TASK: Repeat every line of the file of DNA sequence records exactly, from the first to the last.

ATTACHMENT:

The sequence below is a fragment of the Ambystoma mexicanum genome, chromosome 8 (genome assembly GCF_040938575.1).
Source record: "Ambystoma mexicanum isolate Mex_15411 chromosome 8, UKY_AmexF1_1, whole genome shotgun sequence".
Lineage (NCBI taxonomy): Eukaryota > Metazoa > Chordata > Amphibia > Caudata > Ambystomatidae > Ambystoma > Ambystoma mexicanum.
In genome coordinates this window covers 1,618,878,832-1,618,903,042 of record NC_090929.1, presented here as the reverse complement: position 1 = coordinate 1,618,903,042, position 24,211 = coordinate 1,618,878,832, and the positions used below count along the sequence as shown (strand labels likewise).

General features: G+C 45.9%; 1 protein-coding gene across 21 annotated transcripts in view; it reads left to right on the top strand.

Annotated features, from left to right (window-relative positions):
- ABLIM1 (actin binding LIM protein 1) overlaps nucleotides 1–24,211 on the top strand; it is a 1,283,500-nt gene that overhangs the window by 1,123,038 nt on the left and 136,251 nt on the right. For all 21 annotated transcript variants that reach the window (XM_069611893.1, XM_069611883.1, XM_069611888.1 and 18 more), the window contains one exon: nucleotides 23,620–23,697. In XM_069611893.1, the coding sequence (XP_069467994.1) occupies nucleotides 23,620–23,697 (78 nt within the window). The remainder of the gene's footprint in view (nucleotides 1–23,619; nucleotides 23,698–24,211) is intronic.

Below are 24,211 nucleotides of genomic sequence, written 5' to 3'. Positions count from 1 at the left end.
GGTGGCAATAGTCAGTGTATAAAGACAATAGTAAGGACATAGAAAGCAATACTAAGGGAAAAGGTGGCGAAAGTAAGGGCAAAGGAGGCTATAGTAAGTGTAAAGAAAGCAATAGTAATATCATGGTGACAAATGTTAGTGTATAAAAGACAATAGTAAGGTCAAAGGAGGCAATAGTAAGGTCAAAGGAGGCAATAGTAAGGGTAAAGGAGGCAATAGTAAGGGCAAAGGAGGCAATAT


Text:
The sequence below is a fragment of the Ambystoma mexicanum genome, chromosome 8 (genome assembly GCF_040938575.1).
Source record: "Ambystoma mexicanum isolate Mex_15411 chromosome 8, UKY_AmexF1_1, whole genome shotgun sequence".
Lineage (NCBI taxonomy): Eukaryota > Metazoa > Chordata > Amphibia > Caudata > Ambystomatidae > Ambystoma > Ambystoma mexicanum.
In genome coordinates this window covers 1,618,878,832-1,618,903,042 of record NC_090929.1, presented here as the reverse complement: position 1 = coordinate 1,618,903,042, position 24,211 = coordinate 1,618,878,832, and the positions used below count along the sequence as shown (strand labels likewise).

General features: G+C 45.9%; 1 protein-coding gene across 21 annotated transcripts in view; it reads left to right on the top strand.

Annotated features, from left to right (window-relative positions):
- ABLIM1 (actin binding LIM protein 1) overlaps nucleotides 1–24,211 on the top strand; it is a 1,283,500-nt gene that overhangs the window by 1,123,038 nt on the left and 136,251 nt on the right. For all 21 annotated transcript variants that reach the window (XM_069611893.1, XM_069611883.1, XM_069611888.1 and 18 more), the window contains one exon: nucleotides 23,620–23,697. In XM_069611893.1, the coding sequence (XP_069467994.1) occupies nucleotides 23,620–23,697 (78 nt within the window). The remainder of the gene's footprint in view (nucleotides 1–23,619; nucleotides 23,698–24,211) is intronic.

Below are 24,211 nucleotides of genomic sequence, written 5' to 3'. Positions count from 1 at the left end.
GGTGGCAATAGTCAGTGTATAAAGACAATAGTAAGGACATAGAAAGCAATACTAAGGGAAAAGGTGGCGAAAGTAAGGGCAAAGGAGGCTATAGTAAGTGTAAAGAAAGCAATAGTAATATCATGGTGACAAATGTTAGTGTATAAAAGACAATAGTAAGGTCAAAGGAGGCAATAGTAAGGTCAAAGGAGGCAATAGTAAGGGTAAAGGAGGCAATAGTAAGGGCAAAGGAGGCAATAT